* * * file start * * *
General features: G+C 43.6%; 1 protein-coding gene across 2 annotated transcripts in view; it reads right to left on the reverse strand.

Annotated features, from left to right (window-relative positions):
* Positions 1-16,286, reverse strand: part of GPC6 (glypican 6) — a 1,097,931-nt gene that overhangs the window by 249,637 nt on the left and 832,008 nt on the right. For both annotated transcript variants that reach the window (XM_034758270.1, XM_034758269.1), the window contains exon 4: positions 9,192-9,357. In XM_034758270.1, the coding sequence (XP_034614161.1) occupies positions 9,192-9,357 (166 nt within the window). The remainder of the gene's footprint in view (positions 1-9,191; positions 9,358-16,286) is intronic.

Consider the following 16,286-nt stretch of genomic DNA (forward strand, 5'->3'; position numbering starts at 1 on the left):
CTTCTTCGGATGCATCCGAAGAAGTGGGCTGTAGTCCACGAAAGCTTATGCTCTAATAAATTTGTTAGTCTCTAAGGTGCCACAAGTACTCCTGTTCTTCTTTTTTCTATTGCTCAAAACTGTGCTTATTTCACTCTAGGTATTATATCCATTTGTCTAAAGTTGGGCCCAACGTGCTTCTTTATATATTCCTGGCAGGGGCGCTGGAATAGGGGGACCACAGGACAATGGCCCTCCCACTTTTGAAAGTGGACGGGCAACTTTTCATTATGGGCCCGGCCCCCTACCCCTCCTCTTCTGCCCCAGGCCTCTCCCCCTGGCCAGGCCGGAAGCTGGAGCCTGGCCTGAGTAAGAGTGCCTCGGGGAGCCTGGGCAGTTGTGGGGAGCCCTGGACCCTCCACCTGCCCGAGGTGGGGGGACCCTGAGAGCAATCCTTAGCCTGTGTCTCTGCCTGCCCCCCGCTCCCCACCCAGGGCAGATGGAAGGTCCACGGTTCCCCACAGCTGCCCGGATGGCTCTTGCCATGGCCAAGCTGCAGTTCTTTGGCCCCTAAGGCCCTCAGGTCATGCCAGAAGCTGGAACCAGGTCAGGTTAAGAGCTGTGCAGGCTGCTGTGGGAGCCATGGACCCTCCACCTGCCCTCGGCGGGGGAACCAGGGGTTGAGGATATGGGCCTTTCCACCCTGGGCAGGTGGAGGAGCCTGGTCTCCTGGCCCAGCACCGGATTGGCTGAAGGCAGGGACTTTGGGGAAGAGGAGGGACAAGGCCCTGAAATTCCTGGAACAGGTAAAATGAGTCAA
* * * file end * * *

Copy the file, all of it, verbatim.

General features: G+C 43.6%; 1 protein-coding gene across 2 annotated transcripts in view; it reads right to left on the reverse strand.

Annotated features, from left to right (window-relative positions):
* Positions 1-16,286, reverse strand: part of GPC6 (glypican 6) — a 1,097,931-nt gene that overhangs the window by 249,637 nt on the left and 832,008 nt on the right. For both annotated transcript variants that reach the window (XM_034758270.1, XM_034758269.1), the window contains exon 4: positions 9,192-9,357. In XM_034758270.1, the coding sequence (XP_034614161.1) occupies positions 9,192-9,357 (166 nt within the window). The remainder of the gene's footprint in view (positions 1-9,191; positions 9,358-16,286) is intronic.

Consider the following 16,286-nt stretch of genomic DNA (forward strand, 5'->3'; position numbering starts at 1 on the left):
CTTCTTCGGATGCATCCGAAGAAGTGGGCTGTAGTCCACGAAAGCTTATGCTCTAATAAATTTGTTAGTCTCTAAGGTGCCACAAGTACTCCTGTTCTTCTTTTTTCTATTGCTCAAAACTGTGCTTATTTCACTCTAGGTATTATATCCATTTGTCTAAAGTTGGGCCCAACGTGCTTCTTTATATATTCCTGGCAGGGGCGCTGGAATAGGGGGACCACAGGACAATGGCCCTCCCACTTTTGAAAGTGGACGGGCAACTTTTCATTATGGGCCCGGCCCCCTACCCCTCCTCTTCTGCCCCAGGCCTCTCCCCCTGGCCAGGCCGGAAGCTGGAGCCTGGCCTGAGTAAGAGTGCCTCGGGGAGCCTGGGCAGTTGTGGGGAGCCCTGGACCCTCCACCTGCCCGAGGTGGGGGGACCCTGAGAGCAATCCTTAGCCTGTGTCTCTGCCTGCCCCCCGCTCCCCACCCAGGGCAGATGGAAGGTCCACGGTTCCCCACAGCTGCCCGGATGGCTCTTGCCATGGCCAAGCTGCAGTTCTTTGGCCCCTAAGGCCCTCAGGTCATGCCAGAAGCTGGAACCAGGTCAGGTTAAGAGCTGTGCAGGCTGCTGTGGGAGCCATGGACCCTCCACCTGCCCTCGGCGGGGGAACCAGGGGTTGAGGATATGGGCCTTTCCACCCTGGGCAGGTGGAGGAGCCTGGTCTCCTGGCCCAGCACCGGATTGGCTGAAGGCAGGGACTTTGGGGAAGAGGAGGGACAAGGCCCTGAAATTCCTGGAACAGGTAAAATGAGTCAA